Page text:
Lost Dog Street Band

Lost Dog Street Band at Union Transfer, Philadelphia, PA, February 14, 2019, February 14th, 2019

Feb 23, 2019 Web Exclusive
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Lost Dog Street Band has a history of doing a lot with a little. The band is made up of husband and wife Benjamin Tod and Ashley Mae, and they traditionally perform as a duo, Benjamin on guitar and banjo and Ashley on violin. Their aesthetic is DIY-the band has built a following largely through relentless touring and countryside YouTube live videos. And their concerts strike a tone more akin to an old fashioned hootenanny than a big venue rave-up. However, despite, or perhaps because of, these factors, Lost Dog Street Band captivates like few other Americana-styled acts today.

On this night in Philadelphia, Lost Dog Street Band opened for The Devil Makes Three, for the second time in as many years and this time performing as a trio with added upright bass.  Formed in 2011, the band, which already has three albums to its name, touched on all parts of its catalog, along with new tracks previewed from their upcoming fourth album, Weight of a Trigger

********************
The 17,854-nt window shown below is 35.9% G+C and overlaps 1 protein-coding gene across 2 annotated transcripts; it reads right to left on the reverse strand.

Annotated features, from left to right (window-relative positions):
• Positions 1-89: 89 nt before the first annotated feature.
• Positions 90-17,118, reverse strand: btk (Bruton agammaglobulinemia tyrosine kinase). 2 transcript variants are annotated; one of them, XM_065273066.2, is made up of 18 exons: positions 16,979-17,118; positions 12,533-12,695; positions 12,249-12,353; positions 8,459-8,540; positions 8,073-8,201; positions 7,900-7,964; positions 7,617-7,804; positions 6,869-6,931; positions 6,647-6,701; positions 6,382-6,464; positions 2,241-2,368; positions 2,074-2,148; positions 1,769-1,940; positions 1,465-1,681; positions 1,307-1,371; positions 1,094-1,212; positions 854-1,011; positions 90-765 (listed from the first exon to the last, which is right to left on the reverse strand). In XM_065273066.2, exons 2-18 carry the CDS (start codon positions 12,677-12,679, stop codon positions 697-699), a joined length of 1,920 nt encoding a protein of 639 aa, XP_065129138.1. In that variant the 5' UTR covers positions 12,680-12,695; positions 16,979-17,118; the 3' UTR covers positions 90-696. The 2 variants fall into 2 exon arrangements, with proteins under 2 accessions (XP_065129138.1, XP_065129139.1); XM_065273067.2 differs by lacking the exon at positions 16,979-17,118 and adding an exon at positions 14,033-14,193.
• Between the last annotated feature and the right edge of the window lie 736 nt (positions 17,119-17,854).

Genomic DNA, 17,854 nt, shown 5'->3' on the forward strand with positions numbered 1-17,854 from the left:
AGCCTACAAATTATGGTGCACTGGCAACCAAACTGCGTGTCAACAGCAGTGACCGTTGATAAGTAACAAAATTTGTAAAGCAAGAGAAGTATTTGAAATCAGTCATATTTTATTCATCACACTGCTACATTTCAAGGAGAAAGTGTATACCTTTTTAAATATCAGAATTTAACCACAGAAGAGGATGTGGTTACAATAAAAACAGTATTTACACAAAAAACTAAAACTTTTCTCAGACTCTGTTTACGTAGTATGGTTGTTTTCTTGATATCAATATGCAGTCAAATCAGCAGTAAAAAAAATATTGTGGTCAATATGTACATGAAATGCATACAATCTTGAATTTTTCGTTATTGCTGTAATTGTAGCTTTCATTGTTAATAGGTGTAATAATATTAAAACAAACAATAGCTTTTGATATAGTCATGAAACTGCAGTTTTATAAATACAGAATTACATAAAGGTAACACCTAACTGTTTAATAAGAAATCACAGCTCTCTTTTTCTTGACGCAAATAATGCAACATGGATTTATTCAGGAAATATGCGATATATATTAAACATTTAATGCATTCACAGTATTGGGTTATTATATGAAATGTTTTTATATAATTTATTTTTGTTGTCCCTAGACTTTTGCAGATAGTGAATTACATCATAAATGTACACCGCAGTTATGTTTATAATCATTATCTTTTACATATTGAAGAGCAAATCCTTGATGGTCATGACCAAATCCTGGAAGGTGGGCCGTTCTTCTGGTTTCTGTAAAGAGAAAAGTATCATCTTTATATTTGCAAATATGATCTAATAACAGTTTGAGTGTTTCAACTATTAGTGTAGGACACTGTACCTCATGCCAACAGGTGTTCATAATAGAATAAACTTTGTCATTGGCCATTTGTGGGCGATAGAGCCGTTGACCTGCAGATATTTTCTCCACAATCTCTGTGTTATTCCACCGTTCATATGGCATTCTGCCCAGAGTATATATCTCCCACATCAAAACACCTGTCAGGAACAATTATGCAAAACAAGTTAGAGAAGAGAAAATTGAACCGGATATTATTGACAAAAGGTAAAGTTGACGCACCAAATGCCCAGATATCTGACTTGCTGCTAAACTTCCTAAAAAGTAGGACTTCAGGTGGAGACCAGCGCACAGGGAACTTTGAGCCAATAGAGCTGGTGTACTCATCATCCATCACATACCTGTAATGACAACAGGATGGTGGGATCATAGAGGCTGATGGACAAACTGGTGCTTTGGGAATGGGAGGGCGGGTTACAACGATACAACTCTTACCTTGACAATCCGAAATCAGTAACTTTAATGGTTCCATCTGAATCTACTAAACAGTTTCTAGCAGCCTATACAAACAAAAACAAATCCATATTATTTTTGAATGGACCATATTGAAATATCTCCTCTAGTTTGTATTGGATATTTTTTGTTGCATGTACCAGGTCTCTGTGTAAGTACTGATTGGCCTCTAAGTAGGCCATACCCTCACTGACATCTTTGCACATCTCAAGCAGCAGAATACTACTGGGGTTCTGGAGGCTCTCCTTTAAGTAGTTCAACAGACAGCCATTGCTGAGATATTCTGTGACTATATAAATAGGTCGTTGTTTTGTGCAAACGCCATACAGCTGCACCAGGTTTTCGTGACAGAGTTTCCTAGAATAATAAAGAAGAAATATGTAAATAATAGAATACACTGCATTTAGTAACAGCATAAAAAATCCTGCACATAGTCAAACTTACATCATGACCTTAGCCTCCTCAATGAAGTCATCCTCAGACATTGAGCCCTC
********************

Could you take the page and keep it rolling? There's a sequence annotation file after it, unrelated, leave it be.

Opening with "September Doves," the first song off their 2018 album Rage & Tragedy, the band proved itself old-timey in the best of ways, continuing through songs such as "Terrible & True," with its mournful violin and gentle harmonies, and the rustic "Coming Down," also off Rage & Tragedy. On record, these songs are sometimes augmented by additional instrumentation, but their true weight is evident when the band performs live, the sparser arrangements enhancing the poignant heft of the songs' lyrics.

"Oblivion," from 2013's Life's a Dog-Gone Shame, begins with the words "I am not the man I thought I'd be," and culminates with the line, "I stumble toward oblivion, but you followed me." Benjamin introduces one of the night's new songs as being about the struggle between who we were yesterday and who we want to be. The song features the line, "I like to pretend that the war inside of me will kill the man that I've become." Another, "Using Again," dedicated to those who struggle with addiction, features lyrics like, "The cost of my living was more than I planned," and "You can take me to hell with the rest of my friends," the latter which, on this night, found the crowd shouting along.

In keeping with tradition, the band ended its 45-minute set, as they do all their sets, with a tribute to their late friend and songwriter Nicholas Ridout, who passed away in 2013 at the age of 24, and who wrote their final song, "When I Went Down to Georgia." It was an emotional end to a performance that felt like it should have gone on twice as long as it did. The Devil Makes Three were waiting in the wings. But on this night, Lost Dog Street Band proved it can equal or surpass the gravity of a band twice its size, with only a fiddle, a banjo, an upright bass, and two voices. (www.lostdogstreetband.com)




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שביל ישראל
February 24th 2019
2:22pm

Thanks, wish I could have been there!